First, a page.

I’m about to commit heresy in the eyes of most financial services professionals—so I might as well do so in the company of my credit union friends, where I’ll have at least a fighting chance for a few nods of agreement.
For some time now, mobile payments and digital wallets have been the bright, shiny objects of the payments scene. Whether Apple Pay, MasterPass, Venmo, M-Pesa, or countless other solutions, their ultimate goal is to simplify the process of paying anyone, anywhere, at any time.
And while the myriad players—banks, merchants, fintechs, handset providers—may also have their own agendas, the underlying objective of streamlining a low value-added consumer process is a valid one.
The next step of this journey is quickly coming into focus in the form of beacon technology. Imagine being able to bypass the checkout line altogether at your brick-and-mortar grocer, convenience store, etc., with beacons tallying up the contents of your cart and seamlessly charging the card on file in your app.
Suddenly, grocery shopping would become an Uber-like experience, with the resulting payment a mere afterthought. The recently launched Chick-fil-A One app has delivered something approaching this experience in a fast food setting.
The Holy Grail in this quest is a truly frictionless payment, one in which the consumer need apply no effort or mind share whatsoever to the payment process.
After all, no one sets out to make a payment—it’s merely the mundane ride-along event required to complete the transaction for a good or service that motivated the consumer in the first place.
This is where I get uncomfortable.
Who decided that a little bit of friction is a bad thing? It’s clear enough why banks and merchants would pursue such an endgame. Studies long ago established that consumers spend more on average at checkout when using a card as opposed to cash or check.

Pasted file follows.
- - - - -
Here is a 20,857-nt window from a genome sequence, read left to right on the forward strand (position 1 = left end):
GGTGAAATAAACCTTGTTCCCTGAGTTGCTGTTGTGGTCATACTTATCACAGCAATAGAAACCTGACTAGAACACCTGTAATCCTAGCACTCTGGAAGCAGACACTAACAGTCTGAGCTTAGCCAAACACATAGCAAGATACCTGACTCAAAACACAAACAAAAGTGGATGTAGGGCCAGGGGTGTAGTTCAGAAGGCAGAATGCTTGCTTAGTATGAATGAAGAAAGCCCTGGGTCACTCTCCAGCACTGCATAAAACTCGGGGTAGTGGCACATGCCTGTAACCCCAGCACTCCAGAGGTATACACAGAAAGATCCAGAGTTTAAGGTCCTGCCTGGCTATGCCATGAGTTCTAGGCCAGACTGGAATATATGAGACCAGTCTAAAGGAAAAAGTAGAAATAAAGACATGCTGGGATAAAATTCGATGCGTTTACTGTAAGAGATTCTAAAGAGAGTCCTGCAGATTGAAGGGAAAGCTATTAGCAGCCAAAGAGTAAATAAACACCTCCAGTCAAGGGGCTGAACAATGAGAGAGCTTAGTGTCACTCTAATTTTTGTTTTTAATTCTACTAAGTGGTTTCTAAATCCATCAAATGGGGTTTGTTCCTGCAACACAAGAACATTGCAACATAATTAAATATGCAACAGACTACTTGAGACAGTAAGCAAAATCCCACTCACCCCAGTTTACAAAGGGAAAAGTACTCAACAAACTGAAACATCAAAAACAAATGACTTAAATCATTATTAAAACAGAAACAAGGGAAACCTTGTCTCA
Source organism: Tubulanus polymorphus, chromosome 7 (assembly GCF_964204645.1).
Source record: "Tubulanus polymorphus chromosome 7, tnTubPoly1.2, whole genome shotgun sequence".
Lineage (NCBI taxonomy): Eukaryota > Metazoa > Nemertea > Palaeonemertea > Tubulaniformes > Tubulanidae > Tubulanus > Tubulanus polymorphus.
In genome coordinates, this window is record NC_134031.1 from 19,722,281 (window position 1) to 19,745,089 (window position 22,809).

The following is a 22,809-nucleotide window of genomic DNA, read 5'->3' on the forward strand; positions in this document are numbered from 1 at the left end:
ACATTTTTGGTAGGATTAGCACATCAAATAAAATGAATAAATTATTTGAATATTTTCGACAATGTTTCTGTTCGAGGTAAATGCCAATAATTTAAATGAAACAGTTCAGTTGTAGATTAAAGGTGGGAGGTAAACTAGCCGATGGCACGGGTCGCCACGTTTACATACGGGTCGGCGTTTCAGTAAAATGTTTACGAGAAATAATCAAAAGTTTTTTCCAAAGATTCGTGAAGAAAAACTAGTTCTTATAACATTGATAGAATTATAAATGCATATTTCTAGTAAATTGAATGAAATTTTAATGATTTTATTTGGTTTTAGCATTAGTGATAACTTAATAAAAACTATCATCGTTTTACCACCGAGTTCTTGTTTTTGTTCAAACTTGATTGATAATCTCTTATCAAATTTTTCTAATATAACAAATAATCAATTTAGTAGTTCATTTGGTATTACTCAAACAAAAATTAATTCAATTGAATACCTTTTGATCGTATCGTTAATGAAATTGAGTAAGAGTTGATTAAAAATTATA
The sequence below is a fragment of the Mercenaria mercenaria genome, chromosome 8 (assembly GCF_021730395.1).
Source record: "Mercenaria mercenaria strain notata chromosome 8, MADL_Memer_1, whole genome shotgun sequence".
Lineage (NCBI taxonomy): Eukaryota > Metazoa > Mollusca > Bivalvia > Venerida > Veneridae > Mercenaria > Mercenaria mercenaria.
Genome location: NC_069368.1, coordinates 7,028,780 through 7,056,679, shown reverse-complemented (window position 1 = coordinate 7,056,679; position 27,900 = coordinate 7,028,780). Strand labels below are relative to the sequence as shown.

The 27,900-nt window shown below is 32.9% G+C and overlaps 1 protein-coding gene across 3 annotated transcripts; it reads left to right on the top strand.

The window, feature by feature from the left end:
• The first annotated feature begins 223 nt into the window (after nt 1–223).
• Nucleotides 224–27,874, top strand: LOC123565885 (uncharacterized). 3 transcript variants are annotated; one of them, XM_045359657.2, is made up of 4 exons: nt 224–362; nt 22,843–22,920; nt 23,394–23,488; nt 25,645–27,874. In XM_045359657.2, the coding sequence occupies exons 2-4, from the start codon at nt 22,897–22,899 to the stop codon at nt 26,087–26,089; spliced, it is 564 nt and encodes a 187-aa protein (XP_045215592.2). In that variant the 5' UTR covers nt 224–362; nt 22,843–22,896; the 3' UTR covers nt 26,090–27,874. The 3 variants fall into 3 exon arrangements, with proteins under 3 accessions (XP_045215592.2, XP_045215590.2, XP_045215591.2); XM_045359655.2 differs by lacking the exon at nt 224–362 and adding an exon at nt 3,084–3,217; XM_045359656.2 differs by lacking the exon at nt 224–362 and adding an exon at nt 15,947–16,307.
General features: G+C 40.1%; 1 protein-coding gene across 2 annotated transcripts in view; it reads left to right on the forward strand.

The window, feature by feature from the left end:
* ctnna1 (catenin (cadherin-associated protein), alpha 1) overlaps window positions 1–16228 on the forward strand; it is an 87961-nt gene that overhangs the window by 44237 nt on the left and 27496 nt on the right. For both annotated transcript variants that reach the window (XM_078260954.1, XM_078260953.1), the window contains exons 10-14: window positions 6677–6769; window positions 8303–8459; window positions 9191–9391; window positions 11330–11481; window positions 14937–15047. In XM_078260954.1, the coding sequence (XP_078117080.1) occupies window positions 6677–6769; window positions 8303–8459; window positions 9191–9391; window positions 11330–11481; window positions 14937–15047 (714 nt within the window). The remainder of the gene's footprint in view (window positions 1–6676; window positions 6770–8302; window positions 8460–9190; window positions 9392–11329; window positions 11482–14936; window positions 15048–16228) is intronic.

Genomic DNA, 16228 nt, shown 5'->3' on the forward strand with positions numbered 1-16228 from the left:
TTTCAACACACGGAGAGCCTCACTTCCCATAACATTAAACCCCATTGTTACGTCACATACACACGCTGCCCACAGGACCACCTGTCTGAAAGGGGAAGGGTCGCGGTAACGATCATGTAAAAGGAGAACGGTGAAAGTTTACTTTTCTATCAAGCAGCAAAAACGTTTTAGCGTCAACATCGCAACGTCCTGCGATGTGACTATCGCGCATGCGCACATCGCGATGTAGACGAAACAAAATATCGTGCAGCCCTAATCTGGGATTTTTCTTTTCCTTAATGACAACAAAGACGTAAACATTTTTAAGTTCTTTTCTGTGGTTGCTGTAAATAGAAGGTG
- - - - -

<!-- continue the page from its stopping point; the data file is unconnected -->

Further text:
It’s a core piece of the value proposition card networks pitch to merchants to justify their interchange rates. Retailers sell more and banks earn more fees. What’s the harm in extending this model a step further?
But what about the consumer? First off, based on digital wallets’ tepid adoption rates to date, consumers don’t seem to find the legacy payment processes all that onerous—or at least they don’t see enough incremental value in the new ones being offered so far.
Eventually, some savvy innovator will crack that code. Then what?
Is it a good idea for the average consumer to put less thought into how much they’re spending?
The 2008 financial crisis exposed the extent to which some consumers outspent their means, leading to the first meaningful aggregate reduction in credit card debt in U.S. history.
Of course, much of this “deleveraging” came in the form of write-offs, meaning that banks merely unwound their earlier inflows—and then some.
Even when consumers opt for debit rather than credit, is it wise to encourage less attentiveness to spending patterns?
Most economists believe America’s savings rate remains below desired levels, carrying implications for spending power in retirement years.
A case can certainly be made for letting free will and market forces prevail. However, a fair number of credit union mission statements refer to enabling members’ financial well-being and security.
I’m reminded of the old joke about how there must be money left in my account because I still have blank checks left. Or Wilma Flintstone and Betty Rubble running down the street, waving a stone-chiseled credit card in the air and gleefully yelling, “Charge… it!”
Sadly, such jokes exist because they have some basis in true consumer attitudes.
On the other end of the spectrum is Dave Ramsey, the author and radio host who exhorts his substantial following to live debt-free and to pay for everything with cash, forcing adherents to carefully consider each purchase—in other words, maximize friction.
Ramsey’s approach has undoubtedly helped many people dig out of financial holes. But on the other hand, there are certainly plenty of constructive uses for responsibly managed debt.
As with most things, there’s a happy balance somewhere between these two extremes of friction-free and friction-filled payments. The details of that sweet spot likely vary by individual and by financial institution.
That’s where market forces enter the equation.
I recently spoke with an Uber zealot who had nonetheless returned to taking old-school taxis home from the airport. He eventually noticed that thanks to Uber’s supply/demand-driven pricing algorithm and the hassles drivers face in making airport pickups, he was paying more than double the typical taxi fare for these trips.
But it took several rides and a close audit of his card statement to realize this.
Here’s hoping consumers learn to navigate a low-friction payments world before racking up more expensive lessons.